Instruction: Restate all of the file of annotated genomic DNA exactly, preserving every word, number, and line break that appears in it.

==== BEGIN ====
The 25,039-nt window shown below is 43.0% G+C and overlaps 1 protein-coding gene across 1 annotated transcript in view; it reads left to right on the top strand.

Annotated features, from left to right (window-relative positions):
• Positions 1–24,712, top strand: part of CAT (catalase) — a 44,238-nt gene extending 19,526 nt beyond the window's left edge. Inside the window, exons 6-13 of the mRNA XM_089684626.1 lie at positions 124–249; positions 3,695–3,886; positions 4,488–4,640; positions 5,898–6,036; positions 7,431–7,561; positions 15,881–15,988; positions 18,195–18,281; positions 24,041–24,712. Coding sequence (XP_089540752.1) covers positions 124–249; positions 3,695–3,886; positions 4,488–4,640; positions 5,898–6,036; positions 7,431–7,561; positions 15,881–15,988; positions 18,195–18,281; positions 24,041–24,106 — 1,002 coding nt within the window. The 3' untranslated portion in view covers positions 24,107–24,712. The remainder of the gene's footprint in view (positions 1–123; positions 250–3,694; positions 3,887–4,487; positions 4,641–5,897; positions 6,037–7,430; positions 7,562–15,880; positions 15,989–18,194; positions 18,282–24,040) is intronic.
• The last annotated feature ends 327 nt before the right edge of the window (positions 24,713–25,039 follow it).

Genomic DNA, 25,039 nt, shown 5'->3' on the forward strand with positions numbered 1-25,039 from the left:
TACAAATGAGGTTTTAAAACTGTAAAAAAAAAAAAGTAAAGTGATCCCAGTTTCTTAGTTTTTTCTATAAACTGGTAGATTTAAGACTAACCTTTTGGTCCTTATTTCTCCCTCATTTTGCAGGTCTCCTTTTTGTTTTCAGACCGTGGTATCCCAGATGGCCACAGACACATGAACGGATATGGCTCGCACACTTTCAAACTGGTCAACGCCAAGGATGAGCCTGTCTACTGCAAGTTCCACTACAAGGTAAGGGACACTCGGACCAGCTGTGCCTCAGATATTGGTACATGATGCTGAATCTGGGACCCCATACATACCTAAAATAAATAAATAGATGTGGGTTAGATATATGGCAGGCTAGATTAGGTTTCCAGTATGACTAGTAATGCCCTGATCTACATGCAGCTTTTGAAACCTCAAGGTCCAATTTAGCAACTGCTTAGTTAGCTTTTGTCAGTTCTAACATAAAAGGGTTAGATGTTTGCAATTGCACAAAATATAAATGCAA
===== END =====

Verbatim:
The 25,039-nt window shown below is 43.0% G+C and overlaps 1 protein-coding gene across 1 annotated transcript in view; it reads left to right on the top strand.

Annotated features, from left to right (window-relative positions):
• Positions 1–24,712, top strand: part of CAT (catalase) — a 44,238-nt gene extending 19,526 nt beyond the window's left edge. Inside the window, exons 6-13 of the mRNA XM_089684626.1 lie at positions 124–249; positions 3,695–3,886; positions 4,488–4,640; positions 5,898–6,036; positions 7,431–7,561; positions 15,881–15,988; positions 18,195–18,281; positions 24,041–24,712. Coding sequence (XP_089540752.1) covers positions 124–249; positions 3,695–3,886; positions 4,488–4,640; positions 5,898–6,036; positions 7,431–7,561; positions 15,881–15,988; positions 18,195–18,281; positions 24,041–24,106 — 1,002 coding nt within the window. The 3' untranslated portion in view covers positions 24,107–24,712. The remainder of the gene's footprint in view (positions 1–123; positions 250–3,694; positions 3,887–4,487; positions 4,641–5,897; positions 6,037–7,430; positions 7,562–15,880; positions 15,989–18,194; positions 18,282–24,040) is intronic.
• The last annotated feature ends 327 nt before the right edge of the window (positions 24,713–25,039 follow it).

Genomic DNA, 25,039 nt, shown 5'->3' on the forward strand with positions numbered 1-25,039 from the left:
TACAAATGAGGTTTTAAAACTGTAAAAAAAAAAAAGTAAAGTGATCCCAGTTTCTTAGTTTTTTCTATAAACTGGTAGATTTAAGACTAACCTTTTGGTCCTTATTTCTCCCTCATTTTGCAGGTCTCCTTTTTGTTTTCAGACCGTGGTATCCCAGATGGCCACAGACACATGAACGGATATGGCTCGCACACTTTCAAACTGGTCAACGCCAAGGATGAGCCTGTCTACTGCAAGTTCCACTACAAGGTAAGGGACACTCGGACCAGCTGTGCCTCAGATATTGGTACATGATGCTGAATCTGGGACCCCATACATACCTAAAATAAATAAATAGATGTGGGTTAGATATATGGCAGGCTAGATTAGGTTTCCAGTATGACTAGTAATGCCCTGATCTACATGCAGCTTTTGAAACCTCAAGGTCCAATTTAGCAACTGCTTAGTTAGCTTTTGTCAGTTCTAACATAAAAGGGTTAGATGTTTGCAATTGCACAAAATATAAATGCAA